Rich Mayfield: Religion will determine our president’s policy, eventually
Whoever first said that politics and religion don’t mix didn’t know much about politics and even less about religion.
Judging from the comments of many, the conventional wisdom has it that a candidate’s faith shouldn’t be taken into consideration when we go to the polls. I may be swimming against the tide here, but having spent more than a few years in the religion biz, I can assure you that a person’s religious beliefs wield enormous power over just about everything in one’s life.
From choosing a mate to choosing a car to choosing a candidate, these decisions are influenced by what we believe or don’t believe about God. If your image of God is found in nature, for instance, your view toward ecological concerns will be profoundly affected. If you believe in a God who blesses the rich and damns the poor, for another, it will undeniably affect your economic persuasions.
Even if you claim no belief in the divine, such a decision will affect how you understand the future and your role in it. To think that religious belief or unbelief is irrelevant to a politician’s decision-making seems to me, decidedly naïve.
Maybe I’m being politically incorrect but I’d like to know if a candidate actually believes we are descendents of ancient aliens or that heaven is reserved for Republicans or that women should be submissive to men or that homosexuality is a sin. Surely such religious preferences will have an impact on any legislation a politician will support or oppose.
One of the positive attributes of the seemingly likable Mike Huckabee is his willingness to admit that his religious sensibilities shape his politics. Now I certainly don’t agree with much of his policies but I do appreciate his honest acknowledgment. Because of his forthrightness, I as a voter can make some reasonable assumptions as to his future decisions … and reasonably decide not to vote for him.
When George W. Bush announced that he got his marching orders for war from God, it was a pretty clear indicator that we were in for big trouble. Most of us would rather he had listened to a few Middle East experts instead. It’s not that his religious faith is right or wrong as much as it is important to realize the influence it has on national and international policies.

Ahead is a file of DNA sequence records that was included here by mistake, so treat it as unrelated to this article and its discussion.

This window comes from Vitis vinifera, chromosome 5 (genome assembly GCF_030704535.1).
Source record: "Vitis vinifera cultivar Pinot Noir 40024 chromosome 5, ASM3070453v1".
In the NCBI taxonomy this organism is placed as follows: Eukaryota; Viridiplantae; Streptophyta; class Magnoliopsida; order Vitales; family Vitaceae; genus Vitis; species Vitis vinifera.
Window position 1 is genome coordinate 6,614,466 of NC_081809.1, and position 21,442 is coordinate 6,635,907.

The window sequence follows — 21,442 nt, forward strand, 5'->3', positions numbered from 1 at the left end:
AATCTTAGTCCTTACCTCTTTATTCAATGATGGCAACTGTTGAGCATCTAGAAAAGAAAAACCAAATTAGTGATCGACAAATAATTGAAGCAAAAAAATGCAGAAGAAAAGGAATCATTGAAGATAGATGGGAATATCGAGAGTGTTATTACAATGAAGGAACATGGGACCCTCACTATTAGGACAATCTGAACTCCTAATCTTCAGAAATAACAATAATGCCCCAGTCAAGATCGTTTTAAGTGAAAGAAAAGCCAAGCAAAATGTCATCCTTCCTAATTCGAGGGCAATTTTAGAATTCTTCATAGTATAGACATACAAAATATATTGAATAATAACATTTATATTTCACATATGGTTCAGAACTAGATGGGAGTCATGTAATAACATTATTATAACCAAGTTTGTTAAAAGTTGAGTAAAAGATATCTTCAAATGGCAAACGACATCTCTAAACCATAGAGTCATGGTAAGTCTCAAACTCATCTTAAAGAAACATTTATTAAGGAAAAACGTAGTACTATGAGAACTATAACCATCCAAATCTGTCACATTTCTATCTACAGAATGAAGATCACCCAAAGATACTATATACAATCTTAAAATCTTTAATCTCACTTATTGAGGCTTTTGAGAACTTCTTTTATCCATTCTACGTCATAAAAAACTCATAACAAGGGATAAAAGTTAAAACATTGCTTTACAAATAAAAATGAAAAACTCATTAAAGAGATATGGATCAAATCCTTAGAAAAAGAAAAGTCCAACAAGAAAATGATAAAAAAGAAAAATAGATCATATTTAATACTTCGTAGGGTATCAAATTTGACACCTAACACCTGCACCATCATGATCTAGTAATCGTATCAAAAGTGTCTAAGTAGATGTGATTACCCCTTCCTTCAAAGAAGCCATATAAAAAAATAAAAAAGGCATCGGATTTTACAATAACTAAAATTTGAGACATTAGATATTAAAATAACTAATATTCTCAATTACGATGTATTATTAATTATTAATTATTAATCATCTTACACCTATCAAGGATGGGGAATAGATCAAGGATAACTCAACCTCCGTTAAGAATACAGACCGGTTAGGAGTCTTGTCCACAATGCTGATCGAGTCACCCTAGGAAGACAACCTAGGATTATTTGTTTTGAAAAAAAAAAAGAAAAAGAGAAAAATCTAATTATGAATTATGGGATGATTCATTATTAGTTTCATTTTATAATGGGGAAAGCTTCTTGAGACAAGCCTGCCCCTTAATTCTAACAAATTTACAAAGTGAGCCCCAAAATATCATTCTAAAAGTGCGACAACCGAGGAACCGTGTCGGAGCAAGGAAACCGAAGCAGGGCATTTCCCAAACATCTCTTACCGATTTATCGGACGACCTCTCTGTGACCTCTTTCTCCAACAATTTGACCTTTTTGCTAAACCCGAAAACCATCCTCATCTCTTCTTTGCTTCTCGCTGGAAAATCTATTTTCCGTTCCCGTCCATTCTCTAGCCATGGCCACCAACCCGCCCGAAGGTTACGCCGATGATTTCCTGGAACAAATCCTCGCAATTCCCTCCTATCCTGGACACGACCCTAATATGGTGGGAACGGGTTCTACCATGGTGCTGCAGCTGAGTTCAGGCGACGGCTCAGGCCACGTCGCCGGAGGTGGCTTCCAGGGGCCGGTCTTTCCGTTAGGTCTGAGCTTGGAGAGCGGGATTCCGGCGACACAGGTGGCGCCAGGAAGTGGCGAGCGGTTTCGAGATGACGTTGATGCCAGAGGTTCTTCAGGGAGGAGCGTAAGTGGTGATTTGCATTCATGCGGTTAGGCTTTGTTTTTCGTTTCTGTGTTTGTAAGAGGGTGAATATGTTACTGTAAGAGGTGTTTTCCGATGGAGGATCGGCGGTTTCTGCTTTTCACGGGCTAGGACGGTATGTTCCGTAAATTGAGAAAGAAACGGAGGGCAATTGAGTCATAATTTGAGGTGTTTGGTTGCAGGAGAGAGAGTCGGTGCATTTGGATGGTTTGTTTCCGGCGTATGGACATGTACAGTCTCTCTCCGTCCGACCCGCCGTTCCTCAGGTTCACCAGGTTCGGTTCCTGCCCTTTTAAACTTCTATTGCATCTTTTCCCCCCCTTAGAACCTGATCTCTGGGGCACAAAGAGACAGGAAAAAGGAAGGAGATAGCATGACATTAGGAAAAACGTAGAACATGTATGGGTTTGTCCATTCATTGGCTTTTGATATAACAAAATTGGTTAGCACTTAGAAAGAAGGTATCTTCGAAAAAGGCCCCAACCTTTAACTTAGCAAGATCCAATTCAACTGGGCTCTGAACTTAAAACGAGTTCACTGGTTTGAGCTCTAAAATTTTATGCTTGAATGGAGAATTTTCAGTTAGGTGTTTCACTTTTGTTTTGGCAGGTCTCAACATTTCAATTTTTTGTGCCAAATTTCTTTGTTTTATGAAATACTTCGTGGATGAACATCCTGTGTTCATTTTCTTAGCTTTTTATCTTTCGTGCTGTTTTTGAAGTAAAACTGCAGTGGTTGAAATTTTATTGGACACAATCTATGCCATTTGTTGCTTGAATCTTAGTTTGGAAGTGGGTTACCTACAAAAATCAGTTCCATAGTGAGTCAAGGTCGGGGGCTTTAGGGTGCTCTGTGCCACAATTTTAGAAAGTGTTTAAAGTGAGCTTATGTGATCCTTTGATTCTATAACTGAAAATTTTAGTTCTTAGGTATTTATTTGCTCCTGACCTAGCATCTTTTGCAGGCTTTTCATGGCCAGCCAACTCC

Now it is important to make a distinction between a candidate’s official religious affiliation and his or her own personal beliefs. There can be considerable disparity between the two. I know a great many Christians, for instance, who continue to align themselves with the church even if they don’t agree with all of its policies. Within Christianity there is a huge range of theological positions, many that directly oppose one another.
Likewise within Judaism. There are many faithful Jews who are not fully supportive of the policies of Israel, for example. And, of course, many Muslims who are terribly discouraged over the usurpation of their faith by a fanatical few. The reality is that in America few can be elected to a school board let alone the presidency of the United States without declaring their whole-hearted belief in God.
The question voters need to be asking is what kind of God the candidate believes in. Despite the claims of some historically-challenged folk, the founding fathers (and I suspect mothers, as well) had radically disparate understandings of the divine.
Thomas Jefferson whose own translation of the Bible was the epitome of “cut and paste” theology, for instance, would certainly be certified as a heretic by many of today’s more conservative Christians. Theological conceptions differ dramatically and acknowledging those differences is vital to the well-informed voter.
Of course there are candidates, perhaps even the majority, who give only lip-service to their claims of religious devotion. But that, too, is important for us to know. Some of us grow uneasy with a hypocrite in the highest office of the land.
Recently, certain pundits have dismissed John Kennedy’s speech to the conservative Christians in Houston, where he described an impenetrable wall between his Catholic faith and his political goals, as admittance that ultimately a politician’s faith is irrelevant to his or her politics.
I believe he was saying just the opposite. JFK ended his now famous speech by declaring: “But if the time should ever come ” and I do not concede any conflict to be even remotely possible ” when my office would require me to either violate my conscience or violate the national interest, then I would resign the office; and I hope any conscientious public servant would do the same.”
Perhaps I’m the one who is naive but I’d rather know more about a candidate’s faith than his or her political positions. My experience is that the former inevitably trumps the latter.
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